The good news is that even in the control conditions, sustained usage of the online learning platform was pretty high, with the average student completing 23.6 of the assigned 27 lessons, and spending just over 29 hours using the platform. However, there was still room for improvement in both time spent (55-82% completed all modules depending on the wave), and in how much students learned (average scores on subject knowledge tests were below 50 percent). We then measure impacts on two main outcomes: how much time students spend using the platform, and how much they learn on it.
Among the student level interventions, only the lottery ticket financial incentives had a significant impact on study time, with a 0.08 to 0.10 S.D. increase, or 76-91 more minutes of time spent on the platform. The other three treatments have smaller impacts on usage time which are not statistically significant. None of the student-level treatments had a significant impact on learning, with point estimates of 0.025 S.D. or lower. None of the teacher-level interventions significantly improved either study time or knowledge acquisition on average – there is some evidence to suggest that benchmarking has heterogenous effects, having positive impacts for low-performing teachers (who learn they are behind peers) but offsetting negative impacts on initially high-performing teachers (who learn they are ahead of the progress of other teachers).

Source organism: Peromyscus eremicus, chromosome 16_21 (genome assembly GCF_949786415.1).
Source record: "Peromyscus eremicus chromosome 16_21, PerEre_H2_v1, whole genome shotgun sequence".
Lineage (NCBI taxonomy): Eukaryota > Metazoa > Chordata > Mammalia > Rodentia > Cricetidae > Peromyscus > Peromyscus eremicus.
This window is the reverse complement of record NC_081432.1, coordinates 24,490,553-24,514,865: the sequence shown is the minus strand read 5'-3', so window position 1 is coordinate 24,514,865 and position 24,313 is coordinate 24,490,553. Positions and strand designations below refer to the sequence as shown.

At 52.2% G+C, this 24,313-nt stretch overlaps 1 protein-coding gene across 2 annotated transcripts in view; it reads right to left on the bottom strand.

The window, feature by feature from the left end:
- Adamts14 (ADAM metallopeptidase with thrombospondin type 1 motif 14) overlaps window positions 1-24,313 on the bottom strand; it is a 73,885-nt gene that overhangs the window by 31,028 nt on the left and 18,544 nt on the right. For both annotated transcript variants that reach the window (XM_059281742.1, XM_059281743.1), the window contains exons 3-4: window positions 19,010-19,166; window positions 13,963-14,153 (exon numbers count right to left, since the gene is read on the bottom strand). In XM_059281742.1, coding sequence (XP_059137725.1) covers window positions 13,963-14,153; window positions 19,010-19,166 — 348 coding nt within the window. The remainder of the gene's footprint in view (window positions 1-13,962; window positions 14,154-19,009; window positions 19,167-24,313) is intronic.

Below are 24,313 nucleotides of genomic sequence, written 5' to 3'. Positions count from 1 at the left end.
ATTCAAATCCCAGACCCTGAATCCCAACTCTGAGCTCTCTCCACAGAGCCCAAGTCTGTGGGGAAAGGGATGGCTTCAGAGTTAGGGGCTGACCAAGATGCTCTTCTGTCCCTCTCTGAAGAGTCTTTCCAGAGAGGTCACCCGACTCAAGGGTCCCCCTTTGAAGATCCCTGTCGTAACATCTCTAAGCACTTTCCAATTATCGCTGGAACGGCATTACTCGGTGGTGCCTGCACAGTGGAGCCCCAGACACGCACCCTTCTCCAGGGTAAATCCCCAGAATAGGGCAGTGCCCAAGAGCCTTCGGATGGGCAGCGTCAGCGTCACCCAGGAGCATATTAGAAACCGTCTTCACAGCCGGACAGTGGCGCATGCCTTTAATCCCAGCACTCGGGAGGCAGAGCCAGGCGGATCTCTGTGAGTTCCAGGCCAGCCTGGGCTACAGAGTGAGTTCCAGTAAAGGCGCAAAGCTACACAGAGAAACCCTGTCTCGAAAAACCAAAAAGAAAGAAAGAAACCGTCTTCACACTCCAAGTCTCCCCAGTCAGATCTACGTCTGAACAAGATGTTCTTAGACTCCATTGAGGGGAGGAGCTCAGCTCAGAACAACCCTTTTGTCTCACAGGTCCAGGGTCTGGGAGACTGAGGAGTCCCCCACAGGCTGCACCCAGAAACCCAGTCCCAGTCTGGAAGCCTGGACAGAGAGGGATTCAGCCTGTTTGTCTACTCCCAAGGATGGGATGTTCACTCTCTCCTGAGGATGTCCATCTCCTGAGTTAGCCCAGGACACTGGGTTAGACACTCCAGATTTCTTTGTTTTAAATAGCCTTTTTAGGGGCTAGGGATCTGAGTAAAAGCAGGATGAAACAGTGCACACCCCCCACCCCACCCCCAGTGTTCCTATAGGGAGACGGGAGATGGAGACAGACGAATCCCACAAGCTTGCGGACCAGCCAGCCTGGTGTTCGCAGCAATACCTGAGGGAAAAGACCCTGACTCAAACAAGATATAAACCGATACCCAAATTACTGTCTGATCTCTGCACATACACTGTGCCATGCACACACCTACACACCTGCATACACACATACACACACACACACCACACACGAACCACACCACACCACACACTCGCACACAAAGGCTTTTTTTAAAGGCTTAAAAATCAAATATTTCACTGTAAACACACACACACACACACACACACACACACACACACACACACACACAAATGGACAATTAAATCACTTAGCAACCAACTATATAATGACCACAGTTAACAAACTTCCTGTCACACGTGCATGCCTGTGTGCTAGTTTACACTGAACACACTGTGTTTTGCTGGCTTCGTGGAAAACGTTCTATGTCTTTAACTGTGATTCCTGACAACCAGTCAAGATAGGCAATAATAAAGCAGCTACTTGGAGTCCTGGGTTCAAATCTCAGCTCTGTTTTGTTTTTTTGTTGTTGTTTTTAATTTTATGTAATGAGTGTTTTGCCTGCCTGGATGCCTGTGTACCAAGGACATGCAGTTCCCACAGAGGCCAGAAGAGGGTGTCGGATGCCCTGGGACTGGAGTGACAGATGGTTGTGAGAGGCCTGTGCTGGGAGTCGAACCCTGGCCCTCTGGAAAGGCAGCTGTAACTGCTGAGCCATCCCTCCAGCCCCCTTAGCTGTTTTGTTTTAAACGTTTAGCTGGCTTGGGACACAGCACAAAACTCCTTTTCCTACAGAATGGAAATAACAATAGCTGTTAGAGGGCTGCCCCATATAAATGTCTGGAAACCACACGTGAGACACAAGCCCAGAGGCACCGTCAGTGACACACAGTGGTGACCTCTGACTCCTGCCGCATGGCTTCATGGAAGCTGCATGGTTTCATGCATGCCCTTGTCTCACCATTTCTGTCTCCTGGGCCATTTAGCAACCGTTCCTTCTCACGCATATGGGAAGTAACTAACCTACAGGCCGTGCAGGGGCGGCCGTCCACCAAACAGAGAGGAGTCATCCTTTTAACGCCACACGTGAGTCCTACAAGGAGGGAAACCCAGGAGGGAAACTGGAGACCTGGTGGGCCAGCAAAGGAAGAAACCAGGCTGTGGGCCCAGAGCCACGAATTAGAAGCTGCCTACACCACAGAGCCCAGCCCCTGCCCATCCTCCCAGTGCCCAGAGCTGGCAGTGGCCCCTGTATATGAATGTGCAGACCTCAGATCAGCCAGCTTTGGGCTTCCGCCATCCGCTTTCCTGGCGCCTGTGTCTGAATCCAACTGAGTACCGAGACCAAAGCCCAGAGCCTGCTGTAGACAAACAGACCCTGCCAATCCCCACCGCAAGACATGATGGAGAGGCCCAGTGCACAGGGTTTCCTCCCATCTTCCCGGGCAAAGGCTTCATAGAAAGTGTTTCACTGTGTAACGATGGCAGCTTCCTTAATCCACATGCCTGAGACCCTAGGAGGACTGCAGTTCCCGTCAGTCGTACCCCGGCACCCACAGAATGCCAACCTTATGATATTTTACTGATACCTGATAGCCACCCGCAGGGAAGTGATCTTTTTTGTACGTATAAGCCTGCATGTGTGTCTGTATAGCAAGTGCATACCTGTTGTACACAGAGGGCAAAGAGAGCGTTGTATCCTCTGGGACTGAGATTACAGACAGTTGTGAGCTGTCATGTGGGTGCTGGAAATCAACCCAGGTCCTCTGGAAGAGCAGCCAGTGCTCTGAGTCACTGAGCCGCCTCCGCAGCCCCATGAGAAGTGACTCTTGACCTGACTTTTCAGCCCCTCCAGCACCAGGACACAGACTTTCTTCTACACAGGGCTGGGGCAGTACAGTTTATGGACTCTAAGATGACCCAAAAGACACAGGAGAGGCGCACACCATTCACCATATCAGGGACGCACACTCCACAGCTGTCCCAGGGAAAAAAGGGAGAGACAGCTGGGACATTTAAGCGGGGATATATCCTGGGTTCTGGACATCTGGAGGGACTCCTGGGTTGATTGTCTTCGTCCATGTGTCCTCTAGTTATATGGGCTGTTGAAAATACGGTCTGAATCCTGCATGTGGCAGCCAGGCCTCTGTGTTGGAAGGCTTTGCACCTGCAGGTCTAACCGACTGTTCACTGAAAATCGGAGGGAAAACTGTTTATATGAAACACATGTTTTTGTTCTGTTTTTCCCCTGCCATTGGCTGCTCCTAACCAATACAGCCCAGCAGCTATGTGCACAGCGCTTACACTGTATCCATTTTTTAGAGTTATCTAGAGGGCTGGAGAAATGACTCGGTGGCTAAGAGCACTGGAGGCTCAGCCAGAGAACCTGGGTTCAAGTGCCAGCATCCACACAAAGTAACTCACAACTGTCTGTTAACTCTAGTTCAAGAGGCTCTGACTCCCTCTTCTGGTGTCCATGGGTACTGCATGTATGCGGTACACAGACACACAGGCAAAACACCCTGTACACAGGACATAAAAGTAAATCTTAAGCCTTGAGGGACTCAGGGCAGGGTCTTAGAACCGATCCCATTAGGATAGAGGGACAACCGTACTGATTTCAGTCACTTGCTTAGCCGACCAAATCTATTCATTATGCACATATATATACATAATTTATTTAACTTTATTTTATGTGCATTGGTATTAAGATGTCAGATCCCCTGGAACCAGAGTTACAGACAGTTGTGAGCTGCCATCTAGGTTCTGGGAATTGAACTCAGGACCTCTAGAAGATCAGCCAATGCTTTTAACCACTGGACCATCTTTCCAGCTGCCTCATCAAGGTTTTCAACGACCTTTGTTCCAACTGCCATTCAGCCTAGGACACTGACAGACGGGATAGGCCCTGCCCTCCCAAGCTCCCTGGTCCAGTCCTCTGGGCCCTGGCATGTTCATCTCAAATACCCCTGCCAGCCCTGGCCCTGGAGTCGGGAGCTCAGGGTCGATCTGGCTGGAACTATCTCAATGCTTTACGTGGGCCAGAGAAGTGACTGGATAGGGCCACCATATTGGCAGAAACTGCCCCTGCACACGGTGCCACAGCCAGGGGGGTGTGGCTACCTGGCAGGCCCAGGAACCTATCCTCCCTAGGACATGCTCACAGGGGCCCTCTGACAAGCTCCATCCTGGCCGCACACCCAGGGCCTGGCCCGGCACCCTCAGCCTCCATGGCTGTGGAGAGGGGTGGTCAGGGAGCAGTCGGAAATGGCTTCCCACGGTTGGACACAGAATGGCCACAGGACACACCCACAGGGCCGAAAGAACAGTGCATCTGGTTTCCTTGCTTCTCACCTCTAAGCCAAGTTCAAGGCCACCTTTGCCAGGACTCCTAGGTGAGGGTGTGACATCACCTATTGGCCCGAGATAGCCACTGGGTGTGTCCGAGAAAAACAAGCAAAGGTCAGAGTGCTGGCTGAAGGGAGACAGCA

The strongest impacts come from our system-level intervention of using centralized management rather than decentralized self-management. After 8 weeks of the programs, students in schools assigned to centralized management had completed 2.1 more lessons or 125 minutes more on the platform. In response the Ministry of Education re-exerted its central authority over all schools and sent strong messages in a formal letter in week 9 to urge schools to get teachers and students to complete the course, causing these schools to spend more time in catch-up. However, students in centrally-managed schools learn more, with a 0.126 S.D. (S.E. 0.056) higher score on a knowledge test. A machine-learning policy tree heterogeneity analysis finds that decentralization does no worse than centralized management in schools that were performing above average on the national exams, but self-management does poorly in schools that had below average test scores to begin with.
As noted, the first lesson was a positive one, which is that online education can have high usage in a developing country setting. Early in the pandemic we did a rapid response survey on time-use and online access to learn whether students had the technology to access content online, finding internet access was feasible for the majority of students – and coupled with making this part of school activities, take-up and sustained usage was much higher than most MOOCs.
Each of the interventions we tried were motivated by theoretical reasons, and often some empirical evidence, and yet we find that many of these light-touch interventions have small and insignificant impacts. This shows the importance of testing, but also can reflect the general phenomenon of nudge-type interventions having smaller effects when implemented at scale and with less in-person content. In contrast, the online centralized management approach was highly cost-effective in improving usage and learning. It provides almost real-time data on student effort and performance, and personnel from the Ministry of Education had both the willingness to use the data for monitoring, and tools they could use to hold teachers accountable – for example, by reminding teachers that this course was considered part of their required activities for which salaries are paid. Our findings suggest the need to move beyond just student-level interventions and understand how the system can be used to maximize take-up and learning.